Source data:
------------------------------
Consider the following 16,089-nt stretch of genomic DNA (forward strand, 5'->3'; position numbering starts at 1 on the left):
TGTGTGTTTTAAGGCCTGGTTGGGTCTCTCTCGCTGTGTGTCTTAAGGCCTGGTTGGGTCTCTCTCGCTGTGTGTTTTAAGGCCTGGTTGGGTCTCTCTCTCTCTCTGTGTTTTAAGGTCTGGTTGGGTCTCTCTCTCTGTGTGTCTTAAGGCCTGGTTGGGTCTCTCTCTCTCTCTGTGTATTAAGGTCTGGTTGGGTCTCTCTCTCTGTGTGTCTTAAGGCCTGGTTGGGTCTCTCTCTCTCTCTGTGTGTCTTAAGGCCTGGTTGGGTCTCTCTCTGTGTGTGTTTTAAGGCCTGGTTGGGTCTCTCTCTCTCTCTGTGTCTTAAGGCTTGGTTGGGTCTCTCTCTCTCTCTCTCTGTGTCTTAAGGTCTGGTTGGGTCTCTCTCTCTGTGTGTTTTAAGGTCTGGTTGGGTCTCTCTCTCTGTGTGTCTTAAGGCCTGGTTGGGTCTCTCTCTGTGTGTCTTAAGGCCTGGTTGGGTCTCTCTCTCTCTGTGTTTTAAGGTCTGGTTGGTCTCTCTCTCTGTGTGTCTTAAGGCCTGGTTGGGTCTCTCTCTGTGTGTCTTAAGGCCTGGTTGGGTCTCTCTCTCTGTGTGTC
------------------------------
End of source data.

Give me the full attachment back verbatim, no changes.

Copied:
Consider the following 16,089-nt stretch of genomic DNA (forward strand, 5'->3'; position numbering starts at 1 on the left):
TGTGTGTTTTAAGGCCTGGTTGGGTCTCTCTCGCTGTGTGTCTTAAGGCCTGGTTGGGTCTCTCTCGCTGTGTGTTTTAAGGCCTGGTTGGGTCTCTCTCTCTCTCTGTGTTTTAAGGTCTGGTTGGGTCTCTCTCTCTGTGTGTCTTAAGGCCTGGTTGGGTCTCTCTCTCTCTCTGTGTATTAAGGTCTGGTTGGGTCTCTCTCTCTGTGTGTCTTAAGGCCTGGTTGGGTCTCTCTCTCTCTCTGTGTGTCTTAAGGCCTGGTTGGGTCTCTCTCTGTGTGTGTTTTAAGGCCTGGTTGGGTCTCTCTCTCTCTCTGTGTCTTAAGGCTTGGTTGGGTCTCTCTCTCTCTCTCTCTGTGTCTTAAGGTCTGGTTGGGTCTCTCTCTCTGTGTGTTTTAAGGTCTGGTTGGGTCTCTCTCTCTGTGTGTCTTAAGGCCTGGTTGGGTCTCTCTCTGTGTGTCTTAAGGCCTGGTTGGGTCTCTCTCTCTCTGTGTTTTAAGGTCTGGTTGGTCTCTCTCTCTGTGTGTCTTAAGGCCTGGTTGGGTCTCTCTCTGTGTGTCTTAAGGCCTGGTTGGGTCTCTCTCTCTGTGTGTC